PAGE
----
* Dramatic group play
* Define 6 words

The MMR doubts expressed by mothers – Pt 3

According to my child’s schedule, the MMR is a one time jab which consist of Mumps, Measles and Rubella (German Measles). Usually this vaccine comes in a glass nebsules and only one injection.

For MMR, the recommended age to jab is between 12 – 15 mths. Most hospitals recommend 15 months.

At 5 yrs old, a child has to be jabbed again a booster dose. After that, no more jabs. So, MMR is a one dose jab.

But a majority of children weren’t given the MMR when they were small and there is a risk of an outbreak. Thus, the Government is paying millions of ringgit to get every child jab.

Right now, my two older children, age 14 yrs and 12 yrs are going to get another jab because I cannot prove to the Government Healthcare that I had given them the jab when they were 5 yrs old. My paed told me that at their age, they can take another booster dose.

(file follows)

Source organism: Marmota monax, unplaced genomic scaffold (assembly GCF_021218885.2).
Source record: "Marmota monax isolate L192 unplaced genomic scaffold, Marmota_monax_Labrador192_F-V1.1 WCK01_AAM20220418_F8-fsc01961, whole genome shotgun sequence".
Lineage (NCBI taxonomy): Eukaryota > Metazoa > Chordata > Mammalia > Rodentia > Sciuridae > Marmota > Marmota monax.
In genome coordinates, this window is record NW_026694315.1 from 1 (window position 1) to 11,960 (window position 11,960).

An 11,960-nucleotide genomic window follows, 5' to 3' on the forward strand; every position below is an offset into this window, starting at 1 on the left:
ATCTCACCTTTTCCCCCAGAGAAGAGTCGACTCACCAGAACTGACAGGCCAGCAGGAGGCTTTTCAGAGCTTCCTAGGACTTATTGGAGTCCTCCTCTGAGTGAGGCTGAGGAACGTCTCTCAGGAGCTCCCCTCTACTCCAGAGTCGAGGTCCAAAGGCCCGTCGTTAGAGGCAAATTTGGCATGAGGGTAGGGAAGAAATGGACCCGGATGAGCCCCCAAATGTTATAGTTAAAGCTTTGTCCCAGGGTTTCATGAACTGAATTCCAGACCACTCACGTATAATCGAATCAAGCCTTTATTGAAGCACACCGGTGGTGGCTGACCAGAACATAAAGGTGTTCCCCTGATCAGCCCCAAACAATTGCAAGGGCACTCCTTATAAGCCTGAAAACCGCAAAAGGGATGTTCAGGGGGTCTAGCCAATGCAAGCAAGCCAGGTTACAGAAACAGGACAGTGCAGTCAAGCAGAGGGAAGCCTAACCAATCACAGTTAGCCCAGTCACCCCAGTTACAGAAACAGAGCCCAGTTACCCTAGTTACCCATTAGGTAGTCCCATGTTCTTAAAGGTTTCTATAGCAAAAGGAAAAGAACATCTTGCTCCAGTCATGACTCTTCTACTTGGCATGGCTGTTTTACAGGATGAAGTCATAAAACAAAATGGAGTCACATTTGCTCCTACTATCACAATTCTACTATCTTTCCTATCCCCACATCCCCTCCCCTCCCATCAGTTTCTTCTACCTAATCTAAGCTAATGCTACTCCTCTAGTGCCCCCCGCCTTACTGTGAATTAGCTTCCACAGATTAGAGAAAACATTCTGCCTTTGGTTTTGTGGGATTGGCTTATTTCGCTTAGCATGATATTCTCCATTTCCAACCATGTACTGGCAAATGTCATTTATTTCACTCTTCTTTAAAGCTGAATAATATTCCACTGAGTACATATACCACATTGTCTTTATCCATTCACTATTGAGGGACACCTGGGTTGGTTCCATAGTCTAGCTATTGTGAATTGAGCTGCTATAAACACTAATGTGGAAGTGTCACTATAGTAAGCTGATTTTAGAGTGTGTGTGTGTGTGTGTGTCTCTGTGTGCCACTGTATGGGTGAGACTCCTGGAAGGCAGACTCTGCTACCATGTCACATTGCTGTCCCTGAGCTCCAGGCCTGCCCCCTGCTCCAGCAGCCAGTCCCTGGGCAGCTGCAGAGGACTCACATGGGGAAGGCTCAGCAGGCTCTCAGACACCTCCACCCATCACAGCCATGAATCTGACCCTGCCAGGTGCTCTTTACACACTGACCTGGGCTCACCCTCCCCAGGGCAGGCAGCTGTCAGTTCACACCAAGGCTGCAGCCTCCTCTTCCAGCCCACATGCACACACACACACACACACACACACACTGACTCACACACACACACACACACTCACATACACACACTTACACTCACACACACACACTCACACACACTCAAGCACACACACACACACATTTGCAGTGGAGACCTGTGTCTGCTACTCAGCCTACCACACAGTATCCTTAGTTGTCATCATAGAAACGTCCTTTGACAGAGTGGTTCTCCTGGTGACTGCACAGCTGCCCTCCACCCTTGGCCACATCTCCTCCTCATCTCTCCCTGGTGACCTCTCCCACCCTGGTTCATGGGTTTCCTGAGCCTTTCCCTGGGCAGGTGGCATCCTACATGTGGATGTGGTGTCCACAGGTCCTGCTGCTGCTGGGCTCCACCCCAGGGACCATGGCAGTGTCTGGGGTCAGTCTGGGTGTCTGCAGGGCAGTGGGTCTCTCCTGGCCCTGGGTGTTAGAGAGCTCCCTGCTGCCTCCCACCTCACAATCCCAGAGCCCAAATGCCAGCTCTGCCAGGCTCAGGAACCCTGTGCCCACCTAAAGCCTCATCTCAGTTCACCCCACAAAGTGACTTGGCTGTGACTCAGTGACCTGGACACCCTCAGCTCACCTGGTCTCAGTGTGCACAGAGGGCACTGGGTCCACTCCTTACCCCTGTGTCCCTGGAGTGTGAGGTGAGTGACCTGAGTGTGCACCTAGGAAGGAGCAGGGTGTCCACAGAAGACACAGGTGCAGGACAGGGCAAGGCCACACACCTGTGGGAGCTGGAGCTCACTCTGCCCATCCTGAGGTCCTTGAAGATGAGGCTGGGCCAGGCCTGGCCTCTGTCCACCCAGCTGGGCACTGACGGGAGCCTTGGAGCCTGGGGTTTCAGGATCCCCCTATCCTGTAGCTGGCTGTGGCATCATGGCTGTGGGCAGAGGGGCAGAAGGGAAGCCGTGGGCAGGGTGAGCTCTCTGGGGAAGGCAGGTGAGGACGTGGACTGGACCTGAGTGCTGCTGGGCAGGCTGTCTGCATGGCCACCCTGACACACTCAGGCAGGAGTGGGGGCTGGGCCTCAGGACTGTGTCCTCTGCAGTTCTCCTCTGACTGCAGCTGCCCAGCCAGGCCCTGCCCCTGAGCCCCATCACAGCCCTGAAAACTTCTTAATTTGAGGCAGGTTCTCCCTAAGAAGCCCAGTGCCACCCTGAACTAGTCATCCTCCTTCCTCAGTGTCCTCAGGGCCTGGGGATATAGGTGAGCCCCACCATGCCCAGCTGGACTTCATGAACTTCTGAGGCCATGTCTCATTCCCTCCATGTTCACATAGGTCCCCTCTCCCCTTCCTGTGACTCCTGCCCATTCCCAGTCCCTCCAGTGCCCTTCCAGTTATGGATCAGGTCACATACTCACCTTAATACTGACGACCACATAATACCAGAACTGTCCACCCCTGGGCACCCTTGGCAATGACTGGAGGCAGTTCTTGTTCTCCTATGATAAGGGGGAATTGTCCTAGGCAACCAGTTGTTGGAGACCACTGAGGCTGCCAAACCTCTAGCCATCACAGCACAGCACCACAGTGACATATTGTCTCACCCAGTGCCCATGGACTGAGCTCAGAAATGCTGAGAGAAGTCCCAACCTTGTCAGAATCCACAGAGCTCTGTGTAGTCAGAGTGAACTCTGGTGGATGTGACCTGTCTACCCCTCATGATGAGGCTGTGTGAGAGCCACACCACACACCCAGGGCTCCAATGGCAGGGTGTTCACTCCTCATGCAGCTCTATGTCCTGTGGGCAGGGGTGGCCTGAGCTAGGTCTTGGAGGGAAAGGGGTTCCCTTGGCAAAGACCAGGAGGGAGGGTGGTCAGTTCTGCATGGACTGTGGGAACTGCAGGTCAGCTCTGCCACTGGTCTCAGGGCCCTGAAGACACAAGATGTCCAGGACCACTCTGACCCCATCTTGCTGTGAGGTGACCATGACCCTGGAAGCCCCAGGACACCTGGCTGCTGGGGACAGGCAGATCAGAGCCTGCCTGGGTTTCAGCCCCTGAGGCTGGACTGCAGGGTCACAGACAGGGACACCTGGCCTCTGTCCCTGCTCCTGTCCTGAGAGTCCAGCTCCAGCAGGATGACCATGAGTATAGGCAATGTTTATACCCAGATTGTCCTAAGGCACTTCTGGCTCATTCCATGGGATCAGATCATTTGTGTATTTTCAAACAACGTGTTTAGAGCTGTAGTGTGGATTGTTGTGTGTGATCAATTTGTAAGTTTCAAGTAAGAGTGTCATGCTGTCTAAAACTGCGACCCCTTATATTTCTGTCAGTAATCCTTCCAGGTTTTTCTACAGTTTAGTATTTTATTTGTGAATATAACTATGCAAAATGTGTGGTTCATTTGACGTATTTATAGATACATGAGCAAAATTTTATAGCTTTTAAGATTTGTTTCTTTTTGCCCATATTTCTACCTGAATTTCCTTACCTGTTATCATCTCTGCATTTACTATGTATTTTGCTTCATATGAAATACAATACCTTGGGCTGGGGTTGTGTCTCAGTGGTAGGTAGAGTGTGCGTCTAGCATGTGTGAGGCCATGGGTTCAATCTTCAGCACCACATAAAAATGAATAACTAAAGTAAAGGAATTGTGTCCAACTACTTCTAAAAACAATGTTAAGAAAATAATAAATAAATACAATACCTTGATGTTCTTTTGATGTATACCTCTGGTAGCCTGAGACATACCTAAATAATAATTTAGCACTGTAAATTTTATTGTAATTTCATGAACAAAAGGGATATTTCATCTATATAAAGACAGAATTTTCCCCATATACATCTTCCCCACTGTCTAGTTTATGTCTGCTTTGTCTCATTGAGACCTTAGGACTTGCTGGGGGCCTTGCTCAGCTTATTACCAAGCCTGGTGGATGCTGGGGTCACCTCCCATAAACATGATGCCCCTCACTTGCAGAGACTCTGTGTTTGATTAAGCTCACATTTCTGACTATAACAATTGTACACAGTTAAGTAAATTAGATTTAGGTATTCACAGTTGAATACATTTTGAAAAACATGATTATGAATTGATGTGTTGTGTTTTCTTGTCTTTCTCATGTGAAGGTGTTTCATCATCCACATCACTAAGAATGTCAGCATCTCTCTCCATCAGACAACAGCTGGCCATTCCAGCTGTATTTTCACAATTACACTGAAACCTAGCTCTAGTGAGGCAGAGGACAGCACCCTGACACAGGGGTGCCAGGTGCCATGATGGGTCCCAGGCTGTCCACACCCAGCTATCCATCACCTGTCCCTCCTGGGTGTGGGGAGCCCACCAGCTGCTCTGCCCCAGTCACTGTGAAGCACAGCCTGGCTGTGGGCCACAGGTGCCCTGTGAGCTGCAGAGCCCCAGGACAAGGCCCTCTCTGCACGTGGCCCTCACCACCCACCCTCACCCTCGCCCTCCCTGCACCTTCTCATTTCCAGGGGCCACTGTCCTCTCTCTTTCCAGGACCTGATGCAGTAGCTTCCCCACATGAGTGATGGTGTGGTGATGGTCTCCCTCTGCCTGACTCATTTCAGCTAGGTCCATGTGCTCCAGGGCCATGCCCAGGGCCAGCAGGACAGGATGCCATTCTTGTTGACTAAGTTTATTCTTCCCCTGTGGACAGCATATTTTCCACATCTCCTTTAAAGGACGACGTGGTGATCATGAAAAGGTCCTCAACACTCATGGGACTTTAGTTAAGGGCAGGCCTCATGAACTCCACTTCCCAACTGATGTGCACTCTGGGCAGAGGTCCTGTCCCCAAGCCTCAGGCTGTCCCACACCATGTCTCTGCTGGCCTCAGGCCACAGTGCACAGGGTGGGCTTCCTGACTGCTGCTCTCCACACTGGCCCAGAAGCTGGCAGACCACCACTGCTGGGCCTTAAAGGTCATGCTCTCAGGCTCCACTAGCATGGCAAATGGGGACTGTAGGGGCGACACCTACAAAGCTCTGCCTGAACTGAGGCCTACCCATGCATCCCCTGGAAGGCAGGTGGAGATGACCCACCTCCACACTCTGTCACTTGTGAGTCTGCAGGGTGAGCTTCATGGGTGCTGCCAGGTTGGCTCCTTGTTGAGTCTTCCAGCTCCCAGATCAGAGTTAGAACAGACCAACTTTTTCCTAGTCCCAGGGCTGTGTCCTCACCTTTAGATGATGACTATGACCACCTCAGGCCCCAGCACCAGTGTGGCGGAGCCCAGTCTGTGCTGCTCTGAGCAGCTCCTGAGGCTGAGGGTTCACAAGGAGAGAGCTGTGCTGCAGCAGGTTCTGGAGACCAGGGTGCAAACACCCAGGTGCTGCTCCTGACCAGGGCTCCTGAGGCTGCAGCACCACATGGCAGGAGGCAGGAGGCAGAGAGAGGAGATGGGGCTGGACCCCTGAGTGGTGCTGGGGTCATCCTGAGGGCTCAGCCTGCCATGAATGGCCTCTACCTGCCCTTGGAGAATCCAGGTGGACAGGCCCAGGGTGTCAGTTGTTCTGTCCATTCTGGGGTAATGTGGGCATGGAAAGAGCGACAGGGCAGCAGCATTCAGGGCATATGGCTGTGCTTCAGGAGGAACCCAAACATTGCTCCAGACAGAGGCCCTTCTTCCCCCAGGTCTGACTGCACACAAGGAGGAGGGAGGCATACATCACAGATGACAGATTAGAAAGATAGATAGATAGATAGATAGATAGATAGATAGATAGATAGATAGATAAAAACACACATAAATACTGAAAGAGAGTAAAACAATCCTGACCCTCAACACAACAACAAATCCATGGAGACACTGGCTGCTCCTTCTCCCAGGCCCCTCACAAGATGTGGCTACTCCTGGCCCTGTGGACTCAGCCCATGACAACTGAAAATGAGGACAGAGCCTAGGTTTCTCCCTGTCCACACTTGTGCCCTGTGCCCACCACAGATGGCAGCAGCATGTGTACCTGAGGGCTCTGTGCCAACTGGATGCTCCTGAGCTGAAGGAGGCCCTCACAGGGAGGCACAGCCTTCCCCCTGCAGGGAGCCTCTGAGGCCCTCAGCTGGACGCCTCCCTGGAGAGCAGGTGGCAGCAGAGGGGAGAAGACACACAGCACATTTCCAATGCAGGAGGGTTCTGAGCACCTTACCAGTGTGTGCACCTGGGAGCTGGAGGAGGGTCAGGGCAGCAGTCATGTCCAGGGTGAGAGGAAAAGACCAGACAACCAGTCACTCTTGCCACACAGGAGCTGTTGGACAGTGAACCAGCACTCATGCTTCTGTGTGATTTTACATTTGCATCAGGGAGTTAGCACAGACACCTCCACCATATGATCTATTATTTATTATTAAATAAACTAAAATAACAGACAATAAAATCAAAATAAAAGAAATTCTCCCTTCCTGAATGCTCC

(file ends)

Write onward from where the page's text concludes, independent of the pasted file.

From the pattern found in the UK (paed said) bigger children contract measles. Not because the jab earlier was ineffective but probably, the virus has gotten smarter.

As for taking separate jabs of MMR, I cannot fathom the wisdom behind it. Firstly, the vaccine producer made them in one shot. It saves our babies the pain of 3 jabs. Secondly, MMR has been MMR and not M, M and R. All 3 of these infections have their own danger. Measles if not treated early can lead to death. Mumps sometime affects the testicles of male children. Rubella – it is deadly to fetus.

Previously, the risk of MMR was because they used mercury/thimoresal as the preservative in the vaccine. But now, it has been phased out. It is wise to ask your doctor about this and also find out the name of company manufacturing the vaccine. As I know, there are good and expensive drugs and there are cheaper alternatives. So, also good to find out whether one is getting the latest and best one available.

I heard that MMR is available free in district clinic too.

My paediatrician has provided a link for further readings on the MMR issue.